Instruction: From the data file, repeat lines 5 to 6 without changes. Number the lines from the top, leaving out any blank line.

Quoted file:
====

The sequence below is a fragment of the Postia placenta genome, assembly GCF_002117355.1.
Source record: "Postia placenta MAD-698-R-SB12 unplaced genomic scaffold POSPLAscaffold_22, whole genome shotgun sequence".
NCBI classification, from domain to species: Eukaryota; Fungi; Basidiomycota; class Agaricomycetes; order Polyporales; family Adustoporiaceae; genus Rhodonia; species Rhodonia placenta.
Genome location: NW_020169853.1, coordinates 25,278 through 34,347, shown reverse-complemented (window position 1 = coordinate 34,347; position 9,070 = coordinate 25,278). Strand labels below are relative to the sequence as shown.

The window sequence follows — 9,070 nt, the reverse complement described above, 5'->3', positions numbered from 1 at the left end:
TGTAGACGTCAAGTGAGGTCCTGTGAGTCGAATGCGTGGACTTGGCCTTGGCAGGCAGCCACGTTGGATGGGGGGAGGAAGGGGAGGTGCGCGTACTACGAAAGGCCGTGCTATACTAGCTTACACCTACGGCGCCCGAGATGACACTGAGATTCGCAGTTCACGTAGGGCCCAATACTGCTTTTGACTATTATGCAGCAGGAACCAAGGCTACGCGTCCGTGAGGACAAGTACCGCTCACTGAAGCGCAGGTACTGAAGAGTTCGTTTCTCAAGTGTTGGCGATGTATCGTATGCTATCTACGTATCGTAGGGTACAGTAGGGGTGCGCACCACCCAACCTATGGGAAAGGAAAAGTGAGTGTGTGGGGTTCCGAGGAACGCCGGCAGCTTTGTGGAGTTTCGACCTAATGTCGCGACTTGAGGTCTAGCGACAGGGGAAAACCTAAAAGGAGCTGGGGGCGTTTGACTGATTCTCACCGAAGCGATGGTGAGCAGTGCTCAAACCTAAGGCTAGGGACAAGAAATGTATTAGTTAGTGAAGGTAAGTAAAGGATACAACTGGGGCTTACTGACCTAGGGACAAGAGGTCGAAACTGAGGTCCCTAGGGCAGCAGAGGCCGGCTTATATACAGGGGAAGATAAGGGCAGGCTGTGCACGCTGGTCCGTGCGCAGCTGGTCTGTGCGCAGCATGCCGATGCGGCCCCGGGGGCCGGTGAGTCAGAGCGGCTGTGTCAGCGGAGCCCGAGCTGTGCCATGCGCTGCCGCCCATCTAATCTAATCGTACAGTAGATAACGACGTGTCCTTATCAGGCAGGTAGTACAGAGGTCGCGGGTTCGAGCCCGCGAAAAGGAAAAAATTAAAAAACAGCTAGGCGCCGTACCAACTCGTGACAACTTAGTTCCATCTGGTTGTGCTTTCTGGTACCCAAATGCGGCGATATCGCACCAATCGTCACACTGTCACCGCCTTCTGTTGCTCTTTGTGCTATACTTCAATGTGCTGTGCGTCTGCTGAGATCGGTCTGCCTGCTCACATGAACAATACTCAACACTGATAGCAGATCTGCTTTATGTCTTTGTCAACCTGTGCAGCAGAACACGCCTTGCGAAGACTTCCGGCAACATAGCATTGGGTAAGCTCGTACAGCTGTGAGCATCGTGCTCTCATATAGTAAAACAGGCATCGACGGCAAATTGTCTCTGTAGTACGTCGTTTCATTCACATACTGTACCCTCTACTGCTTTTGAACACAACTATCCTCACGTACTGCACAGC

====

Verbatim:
The window sequence follows — 9,070 nt, the reverse complement described above, 5'->3', positions numbered from 1 at the left end:
TGTAGACGTCAAGTGAGGTCCTGTGAGTCGAATGCGTGGACTTGGCCTTGGCAGGCAGCCACGTTGGATGGGGGGAGGAAGGGGAGGTGCGCGTACTACGAAAGGCCGTGCTATACTAGCTTACACCTACGGCGCCCGAGATGACACTGAGATTCGCAGTTCACGTAGGGCCCAATACTGCTTTTGACTATTATGCAGCAGGAACCAAGGCTACGCGTCCGTGAGGACAAGTACCGCTCACTGAAGCGCAGGTACTGAAGAGTTCGTTTCTCAAGTGTTGGCGATGTATCGTATGCTATCTACGTATCGTAGGGTACAGTAGGGGTGCGCACCACCCAACCTATGGGAAAGGAAAAGTGAGTGTGTGGGGTTCCGAGGAACGCCGGCAGCTTTGTGGAGTTTCGACCTAATGTCGCGACTTGAGGTCTAGCGACAGGGGAAAACCTAAAAGGAGCTGGGGGCGTTTGACTGATTCTCACCGAAGCGATGGTGAGCAGTGCTCAAACCTAAGGCTAGGGACAAGAAATGTATTAGTTAGTGAAGGTAAGTAAAGGATACAACTGGGGCTTACTGACCTAGGGACAAGAGGTCGAAACTGAGGTCCCTAGGGCAGCAGAGGCCGGCTTATATACAGGGGAAGATAAGGGCAGGCTGTGCACGCTGGTCCGTGCGCAGCTGGTCTGTGCGCAGCATGCCGATGCGGCCCCGGGGGCCGGTGAGTCAGAGCGGCTGTGTCAGCGGAGCCCGAGCTGTGCCATGCGCTGCCGCCCATCTAATCTAATCGTACAGTAGATAACGACGTGTCCTTATCAGGCAGGTAGTACAGAGGTCGCGGGTTCGAGCCCGCGAAAAGGAAAAAATTAAAAAACAGCTAGGCGCCGTACCAACTCGTGACAACTTAGTTCCATCTGGTTGTGCTTTCTGGTACCCAAATGCGGCGATATCGCACCAATCGTCACACTGTCACCGCCTTCTGTTGCTCTTTGTGCTATACTTCAATGTGCTGTGCGTCTGCTGAGATCGGTCTGCCTGCTCACATGAACAATACTCAACACTGATAGCAGATCTGCTTTATGTCTTTGTCAACCTGTGCAGCAGAACACGCCTTGCGAAGACTTCCGGCAACATAGCATTGGGTAAGCTCGTACAGCTGTGAGCATCGTGCTCTCATATAGTAAAACAGGCATCGACGGCAAATTGTCTCTGTAGTACGTCGTTTCATTCACATACTGTACCCTCTACTGCTTTTGAACACAACTATCCTCACGTACTGCACAGC